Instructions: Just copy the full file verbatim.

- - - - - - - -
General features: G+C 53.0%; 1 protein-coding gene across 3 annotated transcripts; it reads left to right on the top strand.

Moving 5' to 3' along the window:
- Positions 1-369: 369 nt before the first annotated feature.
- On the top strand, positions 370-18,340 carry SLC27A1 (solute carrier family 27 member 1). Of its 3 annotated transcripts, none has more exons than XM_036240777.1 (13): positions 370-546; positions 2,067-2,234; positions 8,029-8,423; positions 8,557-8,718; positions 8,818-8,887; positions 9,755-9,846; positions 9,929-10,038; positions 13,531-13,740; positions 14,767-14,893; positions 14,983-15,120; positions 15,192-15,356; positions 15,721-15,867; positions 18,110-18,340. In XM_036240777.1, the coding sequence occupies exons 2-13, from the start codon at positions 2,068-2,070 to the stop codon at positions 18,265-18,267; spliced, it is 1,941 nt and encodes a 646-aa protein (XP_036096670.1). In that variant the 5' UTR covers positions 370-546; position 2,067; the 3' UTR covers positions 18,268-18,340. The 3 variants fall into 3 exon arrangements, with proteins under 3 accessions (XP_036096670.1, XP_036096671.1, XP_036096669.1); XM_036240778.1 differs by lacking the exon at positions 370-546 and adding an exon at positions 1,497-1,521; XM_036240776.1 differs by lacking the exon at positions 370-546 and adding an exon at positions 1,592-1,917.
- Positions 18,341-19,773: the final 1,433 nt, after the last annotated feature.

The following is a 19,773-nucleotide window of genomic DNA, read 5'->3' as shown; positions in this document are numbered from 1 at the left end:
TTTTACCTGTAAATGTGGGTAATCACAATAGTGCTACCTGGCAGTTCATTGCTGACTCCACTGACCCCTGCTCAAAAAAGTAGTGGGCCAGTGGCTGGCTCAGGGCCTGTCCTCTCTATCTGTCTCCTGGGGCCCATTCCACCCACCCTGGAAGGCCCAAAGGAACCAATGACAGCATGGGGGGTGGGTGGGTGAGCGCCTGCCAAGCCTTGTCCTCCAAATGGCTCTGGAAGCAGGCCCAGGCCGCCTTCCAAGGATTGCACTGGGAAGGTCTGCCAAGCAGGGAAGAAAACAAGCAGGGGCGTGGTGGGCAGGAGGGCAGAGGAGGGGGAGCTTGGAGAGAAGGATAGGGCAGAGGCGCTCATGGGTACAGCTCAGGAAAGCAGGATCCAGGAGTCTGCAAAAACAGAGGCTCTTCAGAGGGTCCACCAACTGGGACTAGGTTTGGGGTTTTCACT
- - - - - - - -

General features: G+C 53.0%; 1 protein-coding gene across 3 annotated transcripts; it reads left to right on the top strand.

Moving 5' to 3' along the window:
- Positions 1-369: 369 nt before the first annotated feature.
- On the top strand, positions 370-18,340 carry SLC27A1 (solute carrier family 27 member 1). Of its 3 annotated transcripts, none has more exons than XM_036240777.1 (13): positions 370-546; positions 2,067-2,234; positions 8,029-8,423; positions 8,557-8,718; positions 8,818-8,887; positions 9,755-9,846; positions 9,929-10,038; positions 13,531-13,740; positions 14,767-14,893; positions 14,983-15,120; positions 15,192-15,356; positions 15,721-15,867; positions 18,110-18,340. In XM_036240777.1, the coding sequence occupies exons 2-13, from the start codon at positions 2,068-2,070 to the stop codon at positions 18,265-18,267; spliced, it is 1,941 nt and encodes a 646-aa protein (XP_036096670.1). In that variant the 5' UTR covers positions 370-546; position 2,067; the 3' UTR covers positions 18,268-18,340. The 3 variants fall into 3 exon arrangements, with proteins under 3 accessions (XP_036096670.1, XP_036096671.1, XP_036096669.1); XM_036240778.1 differs by lacking the exon at positions 370-546 and adding an exon at positions 1,497-1,521; XM_036240776.1 differs by lacking the exon at positions 370-546 and adding an exon at positions 1,592-1,917.
- Positions 18,341-19,773: the final 1,433 nt, after the last annotated feature.

The following is a 19,773-nucleotide window of genomic DNA, read 5'->3' as shown; positions in this document are numbered from 1 at the left end:
TTTTACCTGTAAATGTGGGTAATCACAATAGTGCTACCTGGCAGTTCATTGCTGACTCCACTGACCCCTGCTCAAAAAAGTAGTGGGCCAGTGGCTGGCTCAGGGCCTGTCCTCTCTATCTGTCTCCTGGGGCCCATTCCACCCACCCTGGAAGGCCCAAAGGAACCAATGACAGCATGGGGGGTGGGTGGGTGAGCGCCTGCCAAGCCTTGTCCTCCAAATGGCTCTGGAAGCAGGCCCAGGCCGCCTTCCAAGGATTGCACTGGGAAGGTCTGCCAAGCAGGGAAGAAAACAAGCAGGGGCGTGGTGGGCAGGAGGGCAGAGGAGGGGGAGCTTGGAGAGAAGGATAGGGCAGAGGCGCTCATGGGTACAGCTCAGGAAAGCAGGATCCAGGAGTCTGCAAAAACAGAGGCTCTTCAGAGGGTCCACCAACTGGGACTAGGTTTGGGGTTTTCACT